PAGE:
So that’s how we ended up bringing to profile of deep science: I’m a biochemist, plant biochemist and with a lot of expertise in genomics, my co-founder Karim [Pichara], he was expert in machine learning for astronomy, um, use of data sets and creating algorithms for that kind of application.

So we bring together – and I always say that when we met Karim and we tried to pull together these two angles of food – it was a train 200 miles per hour, because we try to bring up a solution when the data was not there, we create some experimental data and then we use the optics of astronomy to resemble food. And that was pretty amazing at the beginning.

Originally reason, for me at least, on my end was a pure academic exercise. And then we find out with the help ofMatias [Muchnick] that we can really build a business around it. 

Gwen:  So it sounds like the three co-founders were actually bicoastal. How did you find each other?

Pablo: I think it was funny, you know, because I was living in the US for, I dunno, nine years. And Karim, he was doing his postdoc at Harvard. He [was there for] a year and a half. But Matias had traveled to get some entrepreneurship courses in Berkeley, Stanford, these small programs, and then he moved to the east coast and he find out my name because the Chilean diaspora is kind of a small, and there were not too many Chileans working there and doing great stuff. And I was, at that time, getting a very senior position at Mars Incorporated doing pretty awesome and deep science project with plants and Matias wanted to contact someone with expertise in plant biotechnology mainly.  I think that he didn’t understand very well what was the type of expertise that he was looking for, but I was a Chilean, sitting there, leading a lab. So he contacted me and then he moved to Harvard, because a friend of his was an alumni, friend of Karim.  And of course Chileans, we love our country, we always communicate with our peers outside of Chile. So he was, I think contacting Chileans that came highly recommended. So he ended up contacting me and contacting Karim on the East Coast.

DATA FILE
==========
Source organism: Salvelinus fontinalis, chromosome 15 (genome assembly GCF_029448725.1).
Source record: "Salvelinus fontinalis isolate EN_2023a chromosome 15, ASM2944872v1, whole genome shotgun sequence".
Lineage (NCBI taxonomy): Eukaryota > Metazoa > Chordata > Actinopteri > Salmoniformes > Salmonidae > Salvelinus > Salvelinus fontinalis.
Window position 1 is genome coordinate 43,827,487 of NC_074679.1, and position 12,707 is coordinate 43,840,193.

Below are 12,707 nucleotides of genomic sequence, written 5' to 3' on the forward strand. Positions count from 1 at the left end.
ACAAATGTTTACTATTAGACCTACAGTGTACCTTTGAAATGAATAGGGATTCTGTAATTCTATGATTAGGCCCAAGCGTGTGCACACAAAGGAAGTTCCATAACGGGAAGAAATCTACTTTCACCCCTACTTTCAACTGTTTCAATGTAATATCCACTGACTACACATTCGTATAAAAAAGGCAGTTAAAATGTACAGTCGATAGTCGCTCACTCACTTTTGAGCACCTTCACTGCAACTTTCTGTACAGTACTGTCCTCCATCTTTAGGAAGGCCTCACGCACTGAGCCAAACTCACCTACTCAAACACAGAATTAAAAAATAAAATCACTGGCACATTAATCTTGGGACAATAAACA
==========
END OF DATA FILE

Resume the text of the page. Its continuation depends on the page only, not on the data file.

Gwen: Got it. So I do know that hiring – both after the initial IndieBio stage or even during IndieBio – hiring is such an important role for both founders and VCs. So always I’m always asking for tips. How did you bridge that? And Pablo is super humble: NotCo, with their $235 million recent raise just became IndieBio’s first unicorn. Congratulations! 

Pablo: The decision of investing in it. 

Gwen: I always feel like it’s the team, right? There was a meme on Twitter recently of the real athletes and then the spectators that are watching it on TV or in the stands. But I really feel that as investors, that’s all we are is that we’re cheering you on. We’re helping you. We’re buying your schwag, but you know, we’re not the ones in the arena fighting.